Before winter set in, anyone who noticed the paint being removed from the bricks of the old 3-story building at the northeast corner of Huron Avenue and Quay Street may have gotten a twinge of excitement about it. Well, anyone who appreciates the warmth and human scale of old buildings, anyway. And excitement is justified, since the brick facade will be put back in its natural state and repointed. Plain windows that had replaced some of the original arched ones will be removed and arched ones re-integrated. Missing cornice (most of which is gone) will be replaced. (The more recent and modern treatment at the first floor will remain, however.) Continue reading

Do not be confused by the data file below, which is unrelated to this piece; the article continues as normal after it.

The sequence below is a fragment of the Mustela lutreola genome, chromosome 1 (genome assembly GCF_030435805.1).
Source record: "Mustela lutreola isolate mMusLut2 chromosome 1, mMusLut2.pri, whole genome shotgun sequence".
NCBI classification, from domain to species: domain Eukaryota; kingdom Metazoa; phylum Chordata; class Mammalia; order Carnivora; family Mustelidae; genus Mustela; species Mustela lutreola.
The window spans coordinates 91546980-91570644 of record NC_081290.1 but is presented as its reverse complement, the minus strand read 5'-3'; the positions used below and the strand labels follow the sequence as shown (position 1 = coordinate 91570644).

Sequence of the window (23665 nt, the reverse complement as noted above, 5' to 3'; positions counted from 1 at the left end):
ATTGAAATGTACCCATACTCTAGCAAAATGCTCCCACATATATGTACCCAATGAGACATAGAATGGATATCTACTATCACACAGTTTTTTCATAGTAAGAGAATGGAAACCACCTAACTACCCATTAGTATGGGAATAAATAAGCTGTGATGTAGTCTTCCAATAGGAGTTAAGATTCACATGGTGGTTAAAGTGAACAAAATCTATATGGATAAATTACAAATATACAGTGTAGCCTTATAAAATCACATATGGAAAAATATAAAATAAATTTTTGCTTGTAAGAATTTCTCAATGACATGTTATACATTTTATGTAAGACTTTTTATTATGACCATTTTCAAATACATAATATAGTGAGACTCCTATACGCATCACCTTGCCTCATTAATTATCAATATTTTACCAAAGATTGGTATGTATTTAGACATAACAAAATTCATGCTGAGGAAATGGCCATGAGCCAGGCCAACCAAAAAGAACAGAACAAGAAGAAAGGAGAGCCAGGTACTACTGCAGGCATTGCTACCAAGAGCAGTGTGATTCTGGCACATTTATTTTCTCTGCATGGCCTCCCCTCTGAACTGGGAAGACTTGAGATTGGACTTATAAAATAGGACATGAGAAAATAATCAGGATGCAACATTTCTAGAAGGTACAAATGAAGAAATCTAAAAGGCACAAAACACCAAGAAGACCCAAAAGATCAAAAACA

It may not look like it initially, but the images below are high quality and can be read if selected. The original print-outs they’re from weren’t the best, however, thus the washed-out color. Better quality will be had in the future, and hopefully with a real website we will have links to these in pdf format. In the meantime, please read them and use them if you’d like. Any revised editions will be posted when they’re available. Just click on the pages to see them full-size (you’ll have to click on the image again, or use your browser’s zoom, in order to read them). Thanks!
Historic Tax Credits, granted to property owners with approved rehabilitation of historic (and in some cases, simply older) buildings, are under threat by the new administration in Washington DC. There are two very well compiled fact sheets about the Historic Tax Credit program, and I invite you to check them out (links display first authors): Historic Tax Credit Coalition and Preservation Action.